6. Who has been your favourite cover artist of the year?
Mike Del Mundo has been producing cover after cover that has been inventive and wonderful to look at. His highlights include the crazed and nonsensical Weirdworld, the iconic images of Winter Soldier and incredibly powerful imagery of Planet Hulk. The image to the left, of hulk puppets is my favourite by far.
7. Which creative combination has been your favourite of 2015?
Kieron Gillen, Jamie McKelvie, Matt Wilson and Clayton Cowles. To have a team that consists of a writer, artist, colourist and letterer that most people can name is inspiring to the world of comics. It is the sheer expanse of the team that make it my pick, let alone how well they are synchronised in depicting not only the story but the personality of each character they work upon. Both The Wicked + The Divine and Phonogram are complete cohesive entities of artwork.
8. What are your top three comics (Any publisher) of the year?
i. Low – Remender has had another good year but it is Greg Tocchini that has made this book shine so incredibly. The story does not play out as you would expect but more like chapters that barely follow on from one another. But as each comic forms a unit of an overall story, they each have well-structured ideas and a character that truly suffers and transitions from beginning to end. The art is so unique and beautiful that what seems a little obscure becomes very familiar very quickly: just wonderful each and every time.
ii. Ms Marvel – As a man of Indian descent I am very akin to Kamala and her heritage. This is the first time that I felt like a book was intimately related to me, and it feels very odd but amazing at the same time. Having gone through similar family turmoil, I fully appreciate the back-story at hand. But G Willow Wilson is expert at having a hero being effective and fearful at the same time, but overcome those odds to become amazing. Whether it is Miyazawa or Alphona on the art, as long as Herring is colouring, it feels very homely.
iii. The Wicked + The Divine – The end of the original arc was devastating and quite upsetting as we lose yet another character, but the specialist single issues featuring guest artists were also incredible. The Tara issue saw Tula Lotay being emotional in an issue that was truly disturbing but also befitting of the story. I very much look forward to the rest of the story, albeit with a touch of trepidation.
9. What are your top three individual comic issues of 2015?
i. Ms Marvel #18 – There is one aspect about this book that is incredibly important to me, especially at this moment in my life, and that is family. This issue saw Kamala’s brother fight for her honour and show love at the most important of times, together with a family unit that is bonded so deeply but not always obviously. This is typified by the most emotional moment of the whole book where Kamala’s mother accepts her for who she is.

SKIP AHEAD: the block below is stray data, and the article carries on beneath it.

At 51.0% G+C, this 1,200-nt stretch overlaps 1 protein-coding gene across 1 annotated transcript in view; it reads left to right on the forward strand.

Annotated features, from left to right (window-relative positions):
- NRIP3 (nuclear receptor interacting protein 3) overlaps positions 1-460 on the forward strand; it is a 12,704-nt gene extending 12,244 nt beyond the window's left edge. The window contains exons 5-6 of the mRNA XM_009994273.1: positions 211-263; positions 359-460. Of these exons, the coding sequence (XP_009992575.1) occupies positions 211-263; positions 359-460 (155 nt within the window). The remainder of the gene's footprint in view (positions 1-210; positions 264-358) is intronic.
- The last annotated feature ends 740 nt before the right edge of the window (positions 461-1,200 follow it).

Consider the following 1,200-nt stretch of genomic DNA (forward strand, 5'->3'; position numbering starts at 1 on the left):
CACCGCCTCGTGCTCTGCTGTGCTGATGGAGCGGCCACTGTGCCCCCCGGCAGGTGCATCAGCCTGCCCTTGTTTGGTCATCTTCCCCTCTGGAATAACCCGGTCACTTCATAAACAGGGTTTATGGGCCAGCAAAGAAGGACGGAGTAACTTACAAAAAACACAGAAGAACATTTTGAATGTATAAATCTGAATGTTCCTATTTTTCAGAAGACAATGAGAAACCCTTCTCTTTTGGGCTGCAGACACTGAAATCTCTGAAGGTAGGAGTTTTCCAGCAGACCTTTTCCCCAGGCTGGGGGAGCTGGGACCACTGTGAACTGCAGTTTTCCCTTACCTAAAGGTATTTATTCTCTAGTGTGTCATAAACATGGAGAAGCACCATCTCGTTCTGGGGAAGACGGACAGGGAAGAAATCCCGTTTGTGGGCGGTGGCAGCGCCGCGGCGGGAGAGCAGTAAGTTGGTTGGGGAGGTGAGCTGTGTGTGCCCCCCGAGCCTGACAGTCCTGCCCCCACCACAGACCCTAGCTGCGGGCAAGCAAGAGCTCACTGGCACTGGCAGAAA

ii. The Wicked + The Divine #13 – I have rarely read a book that covers depression and the superficiality/emptiness of life so relevant to it’s own story. It was a very difficult read and Tara’s life was tragically depicted by the incredible Tula Lotay. Her colouring and emotional expressiveness was heartbreaking and worthy of the story at hand. It is rare a comic makes you feel so sad and for that alone, it is worthy of comic of the year (even though it isn’t!).
iii. Low #10 – Remender and Tocchini struck a chord with me in exploring the love and mentality of Stel Caine. Her resoluteness and determination to fight for her family is unparalleled, especially considering how awful circumstances have left her. Her will to carry on is written so beautifully and emotionally that her forgiveness for her failures left me speechless.
10. Which has been your top original graphic novel of the year?
Kate Beaton’s Step Aside, Pops: A Hark! A Vagrant Collection. I fell in love with this book the moment I bought it from Toronto and was so impressed with Kate’s ability to take her superhero and English literature knowledge to produce very insightful and delightfully funny comic strips. Her comic timing is incredible but her diverse base of knowledge that she draws upon to tackle more current socio-political issues is impressive. I recommend this to not just any comic book reader but to anyone that reads!
11. For us sensitive souls out there: Which book do you dislike that you find hard to admit in public?
Give that I decided to place this question in the list meant that I had a book to get off my chest. That book is Lazarus. I have rarely found a book that I have almost nothing to write about. That is a lie because Lark produces some lovely still images, but his action do lack fluidity. Otherwise I really struggle with the writing as it is low key, banal and lacks any interest whatsoever. Perhaps it is the simple feudal set up that is marketed as a rich alternative political system, it really isn’t because it is a bunch of rich folk abusing the poor and was found in feudal medieval England. Also the main character has no personality and is not even meant to have one, but her character progression is more focused upon her minimal violent role in a decrepit family as opposed to developing a persona. Phew! I have been wanting to get that off my chest for a long while.
12. For the Hickman fans out there: Which Secret War tie in was your favourite?